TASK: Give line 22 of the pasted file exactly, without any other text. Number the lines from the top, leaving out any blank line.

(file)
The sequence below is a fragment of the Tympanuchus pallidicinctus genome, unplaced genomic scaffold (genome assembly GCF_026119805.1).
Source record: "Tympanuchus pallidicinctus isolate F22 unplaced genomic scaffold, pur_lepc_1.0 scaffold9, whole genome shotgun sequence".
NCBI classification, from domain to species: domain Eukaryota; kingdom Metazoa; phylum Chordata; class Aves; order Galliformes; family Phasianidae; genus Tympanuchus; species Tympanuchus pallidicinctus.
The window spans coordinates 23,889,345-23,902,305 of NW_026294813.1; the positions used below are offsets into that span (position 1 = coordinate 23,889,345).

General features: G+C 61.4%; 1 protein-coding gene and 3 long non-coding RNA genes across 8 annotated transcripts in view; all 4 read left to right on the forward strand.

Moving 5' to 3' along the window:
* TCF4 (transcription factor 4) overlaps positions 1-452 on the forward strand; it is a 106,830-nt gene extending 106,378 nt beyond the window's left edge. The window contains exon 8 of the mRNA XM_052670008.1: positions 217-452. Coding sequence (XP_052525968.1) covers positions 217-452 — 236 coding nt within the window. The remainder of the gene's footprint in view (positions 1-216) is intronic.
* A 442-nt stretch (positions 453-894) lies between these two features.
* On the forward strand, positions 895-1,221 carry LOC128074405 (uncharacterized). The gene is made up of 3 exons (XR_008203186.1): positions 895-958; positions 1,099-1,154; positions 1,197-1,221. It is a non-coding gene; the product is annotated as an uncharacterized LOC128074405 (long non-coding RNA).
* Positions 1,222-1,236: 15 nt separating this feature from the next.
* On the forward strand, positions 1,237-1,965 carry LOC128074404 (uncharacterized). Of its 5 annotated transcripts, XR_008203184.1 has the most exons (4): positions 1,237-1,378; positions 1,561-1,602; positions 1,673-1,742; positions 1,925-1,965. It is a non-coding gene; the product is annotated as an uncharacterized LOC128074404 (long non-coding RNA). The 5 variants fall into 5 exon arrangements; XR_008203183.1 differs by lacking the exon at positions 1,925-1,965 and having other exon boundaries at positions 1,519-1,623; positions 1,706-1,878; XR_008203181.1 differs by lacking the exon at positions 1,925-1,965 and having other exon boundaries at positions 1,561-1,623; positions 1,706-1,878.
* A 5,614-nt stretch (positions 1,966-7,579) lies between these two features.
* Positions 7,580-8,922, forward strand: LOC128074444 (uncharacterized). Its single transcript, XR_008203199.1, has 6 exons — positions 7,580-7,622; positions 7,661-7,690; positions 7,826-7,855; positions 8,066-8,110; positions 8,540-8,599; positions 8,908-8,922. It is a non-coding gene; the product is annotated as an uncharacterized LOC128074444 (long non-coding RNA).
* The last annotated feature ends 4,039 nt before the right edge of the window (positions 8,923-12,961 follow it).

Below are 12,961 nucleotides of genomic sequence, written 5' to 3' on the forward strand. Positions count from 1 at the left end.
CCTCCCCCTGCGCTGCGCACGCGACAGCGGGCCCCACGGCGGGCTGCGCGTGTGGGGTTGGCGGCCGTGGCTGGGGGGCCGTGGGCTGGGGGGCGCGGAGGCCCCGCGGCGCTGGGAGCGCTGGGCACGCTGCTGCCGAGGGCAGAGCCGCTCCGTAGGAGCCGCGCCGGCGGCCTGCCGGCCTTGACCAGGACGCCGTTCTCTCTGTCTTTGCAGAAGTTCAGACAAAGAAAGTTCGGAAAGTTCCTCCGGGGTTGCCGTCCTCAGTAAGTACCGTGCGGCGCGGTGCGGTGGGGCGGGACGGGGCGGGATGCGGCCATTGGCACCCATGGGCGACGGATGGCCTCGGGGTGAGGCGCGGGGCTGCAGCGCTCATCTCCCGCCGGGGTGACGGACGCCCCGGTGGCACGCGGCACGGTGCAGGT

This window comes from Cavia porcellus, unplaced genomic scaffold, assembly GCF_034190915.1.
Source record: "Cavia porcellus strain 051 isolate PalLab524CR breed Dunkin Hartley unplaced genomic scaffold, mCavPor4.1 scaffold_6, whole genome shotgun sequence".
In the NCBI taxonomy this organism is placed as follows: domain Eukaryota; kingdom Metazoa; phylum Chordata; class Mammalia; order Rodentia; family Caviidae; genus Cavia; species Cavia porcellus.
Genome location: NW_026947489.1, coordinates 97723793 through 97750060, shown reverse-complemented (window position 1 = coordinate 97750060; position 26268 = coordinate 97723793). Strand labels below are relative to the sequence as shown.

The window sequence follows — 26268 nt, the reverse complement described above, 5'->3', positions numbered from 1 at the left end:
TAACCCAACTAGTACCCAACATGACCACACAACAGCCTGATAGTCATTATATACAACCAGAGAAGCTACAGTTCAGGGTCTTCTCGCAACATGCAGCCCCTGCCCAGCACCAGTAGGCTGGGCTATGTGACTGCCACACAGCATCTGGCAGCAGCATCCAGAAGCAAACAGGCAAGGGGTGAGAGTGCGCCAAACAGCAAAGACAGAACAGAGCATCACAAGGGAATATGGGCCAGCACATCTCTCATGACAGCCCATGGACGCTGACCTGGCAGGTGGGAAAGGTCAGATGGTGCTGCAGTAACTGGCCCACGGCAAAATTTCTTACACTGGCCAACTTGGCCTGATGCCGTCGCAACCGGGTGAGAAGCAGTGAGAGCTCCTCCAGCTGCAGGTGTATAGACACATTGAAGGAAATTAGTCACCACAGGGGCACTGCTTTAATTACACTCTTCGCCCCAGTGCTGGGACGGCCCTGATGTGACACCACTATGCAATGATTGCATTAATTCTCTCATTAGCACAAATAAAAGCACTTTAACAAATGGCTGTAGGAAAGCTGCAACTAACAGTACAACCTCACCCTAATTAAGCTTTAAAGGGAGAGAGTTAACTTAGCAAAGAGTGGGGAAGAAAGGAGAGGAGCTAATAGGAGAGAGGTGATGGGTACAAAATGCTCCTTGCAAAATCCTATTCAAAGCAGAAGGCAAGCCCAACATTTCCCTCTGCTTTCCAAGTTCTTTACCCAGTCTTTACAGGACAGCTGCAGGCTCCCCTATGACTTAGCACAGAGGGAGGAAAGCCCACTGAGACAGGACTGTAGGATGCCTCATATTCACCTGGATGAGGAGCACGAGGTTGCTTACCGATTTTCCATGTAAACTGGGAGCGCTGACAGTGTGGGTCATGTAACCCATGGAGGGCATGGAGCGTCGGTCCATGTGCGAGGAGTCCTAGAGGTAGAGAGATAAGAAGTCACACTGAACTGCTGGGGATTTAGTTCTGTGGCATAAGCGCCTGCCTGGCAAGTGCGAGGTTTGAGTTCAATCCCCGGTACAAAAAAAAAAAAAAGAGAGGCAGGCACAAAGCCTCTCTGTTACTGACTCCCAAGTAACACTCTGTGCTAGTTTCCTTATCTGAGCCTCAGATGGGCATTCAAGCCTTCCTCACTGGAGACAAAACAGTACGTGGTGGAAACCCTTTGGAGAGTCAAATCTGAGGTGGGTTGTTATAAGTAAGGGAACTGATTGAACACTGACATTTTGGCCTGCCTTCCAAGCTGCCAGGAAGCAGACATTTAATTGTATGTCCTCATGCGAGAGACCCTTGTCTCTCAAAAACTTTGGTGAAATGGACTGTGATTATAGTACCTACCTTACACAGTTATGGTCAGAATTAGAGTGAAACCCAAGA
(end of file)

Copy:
TAACCCAACTAGTACCCAACATGACCACACAACAGCCTGATAGTCATTATATACAACCAGAGAAGCTACAGTTCAGGGTCTTCTCGCAACATGCAGCCCCTGCCCAGCACCAGTAGGCTGGGCTATGTGACTGCCACACAGCATCTGGCAGCAGCATCCAGAAGCAAACAGGCAAGGGGTGAGAGTGCGCCAAACAGCAAAGACAGAACAGAGCATCACAAGGGAATATGGGCCAGCACATCTCTCATGACAGCCCATGGACGCTGACCTGGCAGGTGGGAAAGGTCAGATGGTGCTGCAGTAACTGGCCCACGGCAAAATTTCTTACACTGGCCAACTTGGCCTGATGCCGTCGCAACCGGGTGAGAAGCAGTGAGAGCTCCTCCAGCTGCAGGTGTATAGACACATTGAAGGAAATTAGTCACCACAGGGGCACTGCTTTAATTACACTCTTCGCCCCAGTGCTGGGACGGCCCTGATGTGACACCACTATGCAATGATTGCATTAATTCTCTCATTAGCACAAATAAAAGCACTTTAACAAATGGCTGTAGGAAAGCTGCAACTAACAGTACAACCTCACCCTAATTAAGCTTTAAAGGGAGAGAGTTAACTTAGCAAAGAGTGGGGAAGAAAGGAGAGGAGCTAATAGGAGAGAGGTGATGGGTACAAAATGCTCCTTGCAAAATCCTATTCAAAGCAGAAGGCAAGCCCAACATTTCCCTCTGCTTTCCAAGTTCTTTACCCAGTCTTTACAGGACAGCTGCAGGCTCCCCTATGACTTAGCACAGAGGGAGGAAAGCCCACTGAGACAGGACTGTAGGATGCCTCATATTCACCTGGATGAGGAGCACGAGGTTGCTTACCGATTTTCCATGTAAACTGGGAGCGCTGACAGTGTGGGTCATGTAACCCATGGAGGGCATGGAGCGTCGGTCCATGTGCGAGGAGTCCTAGAGGTAGAGAGATAAGAAGTCACACTGAACTGCTGGGGATTTAGTTCTGTGGCATAAGCGCCTGCCTGGCAAGTGCGAGGTTTGAGTTCAATCCCCGGTACAAAAAAAAAAAAAAGAGAGGCAGGCACAAAGCCTCTCTGTTACTGACTCCCAAGTAACACTCTGTGCTAGTTTCCTTATCTGAGCCTCAGATGGGCATTCAAGCCTTCCTCACTGGAGACAAAACAGTACGTGGTGGAAACCCTTTGGAGAGTCAAATCTGAGGTGGGTTGTTATAAGTAAGGGAACTGATTGAACACTGACATTTTGGCCTGCCTTCCAAGCTGCCAGGAAGCAGACATTTAATTGTATGTCCTCATGCGAGAGACCCTTGTCTCTCAAAAACTTTGGTGAAATGGACTGTGATTATAGTACCTACCTTACACAGTTATGGTCAGAATTAGAGTGAAACCCAAGA